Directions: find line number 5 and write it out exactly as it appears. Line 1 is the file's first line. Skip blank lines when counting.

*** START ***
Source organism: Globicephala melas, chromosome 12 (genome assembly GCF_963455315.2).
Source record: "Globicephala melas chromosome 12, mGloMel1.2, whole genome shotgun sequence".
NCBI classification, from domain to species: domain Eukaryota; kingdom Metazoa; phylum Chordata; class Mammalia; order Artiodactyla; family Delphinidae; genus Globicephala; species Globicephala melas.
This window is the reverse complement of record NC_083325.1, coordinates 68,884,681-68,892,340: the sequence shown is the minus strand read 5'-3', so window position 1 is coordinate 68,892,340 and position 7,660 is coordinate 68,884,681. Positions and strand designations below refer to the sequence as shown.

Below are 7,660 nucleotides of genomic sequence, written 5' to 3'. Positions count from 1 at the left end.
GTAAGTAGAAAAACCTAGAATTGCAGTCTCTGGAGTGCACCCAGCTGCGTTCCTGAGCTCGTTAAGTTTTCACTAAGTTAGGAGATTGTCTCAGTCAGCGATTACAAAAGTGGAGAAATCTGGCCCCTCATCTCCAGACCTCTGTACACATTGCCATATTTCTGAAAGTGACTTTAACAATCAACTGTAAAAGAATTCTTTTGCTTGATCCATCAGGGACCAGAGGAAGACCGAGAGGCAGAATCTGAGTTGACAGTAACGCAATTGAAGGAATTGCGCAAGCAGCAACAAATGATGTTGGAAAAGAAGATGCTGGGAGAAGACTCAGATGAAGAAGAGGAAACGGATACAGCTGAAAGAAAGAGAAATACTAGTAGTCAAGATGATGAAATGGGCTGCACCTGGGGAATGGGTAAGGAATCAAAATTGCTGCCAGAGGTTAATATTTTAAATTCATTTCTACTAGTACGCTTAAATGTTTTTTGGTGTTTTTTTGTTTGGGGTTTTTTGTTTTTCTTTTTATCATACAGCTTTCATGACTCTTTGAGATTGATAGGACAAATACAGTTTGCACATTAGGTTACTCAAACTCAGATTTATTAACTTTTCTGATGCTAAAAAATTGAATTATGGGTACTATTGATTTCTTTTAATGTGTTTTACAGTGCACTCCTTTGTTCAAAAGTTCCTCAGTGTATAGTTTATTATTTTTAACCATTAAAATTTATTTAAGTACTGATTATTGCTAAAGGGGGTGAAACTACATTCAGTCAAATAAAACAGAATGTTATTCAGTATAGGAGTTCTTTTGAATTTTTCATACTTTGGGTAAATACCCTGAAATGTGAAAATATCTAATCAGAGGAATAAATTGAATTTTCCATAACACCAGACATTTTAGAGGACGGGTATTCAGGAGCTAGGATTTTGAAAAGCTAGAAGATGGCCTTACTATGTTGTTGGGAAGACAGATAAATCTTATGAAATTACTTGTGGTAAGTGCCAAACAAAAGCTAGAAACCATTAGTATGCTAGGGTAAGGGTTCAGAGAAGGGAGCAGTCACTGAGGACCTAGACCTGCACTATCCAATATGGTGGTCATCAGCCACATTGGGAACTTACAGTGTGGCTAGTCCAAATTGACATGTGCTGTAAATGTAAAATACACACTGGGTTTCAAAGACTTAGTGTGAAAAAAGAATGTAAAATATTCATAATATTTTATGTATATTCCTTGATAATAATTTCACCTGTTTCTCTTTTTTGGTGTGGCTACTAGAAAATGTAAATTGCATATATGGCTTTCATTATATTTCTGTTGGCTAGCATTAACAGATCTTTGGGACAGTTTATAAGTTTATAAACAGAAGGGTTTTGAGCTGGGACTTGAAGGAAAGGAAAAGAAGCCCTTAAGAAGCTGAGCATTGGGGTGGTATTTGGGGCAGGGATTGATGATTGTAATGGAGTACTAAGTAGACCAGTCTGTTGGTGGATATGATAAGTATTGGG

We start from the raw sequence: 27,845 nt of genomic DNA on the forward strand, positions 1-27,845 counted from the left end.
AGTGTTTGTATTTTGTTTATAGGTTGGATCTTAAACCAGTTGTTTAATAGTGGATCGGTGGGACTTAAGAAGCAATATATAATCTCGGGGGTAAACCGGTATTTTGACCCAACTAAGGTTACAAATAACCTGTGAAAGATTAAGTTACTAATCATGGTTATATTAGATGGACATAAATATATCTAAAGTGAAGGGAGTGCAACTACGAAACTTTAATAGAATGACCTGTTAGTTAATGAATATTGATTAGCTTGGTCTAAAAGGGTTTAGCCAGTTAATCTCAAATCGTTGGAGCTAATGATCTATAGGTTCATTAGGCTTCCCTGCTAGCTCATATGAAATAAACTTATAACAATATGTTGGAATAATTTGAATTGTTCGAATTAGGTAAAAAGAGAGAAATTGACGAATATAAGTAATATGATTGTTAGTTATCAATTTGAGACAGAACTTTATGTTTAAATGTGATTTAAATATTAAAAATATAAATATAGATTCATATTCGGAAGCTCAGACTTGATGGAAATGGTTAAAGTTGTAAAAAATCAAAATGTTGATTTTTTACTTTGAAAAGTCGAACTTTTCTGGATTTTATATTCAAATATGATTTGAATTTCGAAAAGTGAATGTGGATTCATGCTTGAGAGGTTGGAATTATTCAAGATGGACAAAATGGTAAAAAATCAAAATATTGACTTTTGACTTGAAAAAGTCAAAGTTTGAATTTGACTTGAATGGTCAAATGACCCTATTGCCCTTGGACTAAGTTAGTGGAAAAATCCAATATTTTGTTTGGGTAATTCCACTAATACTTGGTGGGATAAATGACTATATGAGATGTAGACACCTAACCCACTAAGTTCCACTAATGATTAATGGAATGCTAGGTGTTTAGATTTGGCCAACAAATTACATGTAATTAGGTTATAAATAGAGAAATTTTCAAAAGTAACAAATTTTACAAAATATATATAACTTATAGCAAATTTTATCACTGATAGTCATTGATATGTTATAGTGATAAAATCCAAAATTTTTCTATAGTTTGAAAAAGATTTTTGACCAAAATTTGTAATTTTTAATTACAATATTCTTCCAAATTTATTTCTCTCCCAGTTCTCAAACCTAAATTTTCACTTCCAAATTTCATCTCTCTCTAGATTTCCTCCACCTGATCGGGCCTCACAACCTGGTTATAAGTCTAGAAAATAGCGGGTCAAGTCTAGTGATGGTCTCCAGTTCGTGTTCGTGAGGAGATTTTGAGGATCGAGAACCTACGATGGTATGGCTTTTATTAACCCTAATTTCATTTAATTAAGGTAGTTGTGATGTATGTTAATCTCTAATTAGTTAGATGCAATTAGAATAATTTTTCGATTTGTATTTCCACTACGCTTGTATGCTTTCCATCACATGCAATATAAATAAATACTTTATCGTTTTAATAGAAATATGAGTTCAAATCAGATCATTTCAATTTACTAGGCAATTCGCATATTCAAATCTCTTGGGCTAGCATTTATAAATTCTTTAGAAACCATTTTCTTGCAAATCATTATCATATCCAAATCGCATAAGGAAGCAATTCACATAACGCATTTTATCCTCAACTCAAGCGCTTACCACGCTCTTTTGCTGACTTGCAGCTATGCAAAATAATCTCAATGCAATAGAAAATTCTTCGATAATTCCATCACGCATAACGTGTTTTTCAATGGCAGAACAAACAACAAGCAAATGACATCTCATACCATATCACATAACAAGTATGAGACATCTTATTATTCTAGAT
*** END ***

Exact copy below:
Below are 7,660 nucleotides of genomic sequence, written 5' to 3'. Positions count from 1 at the left end.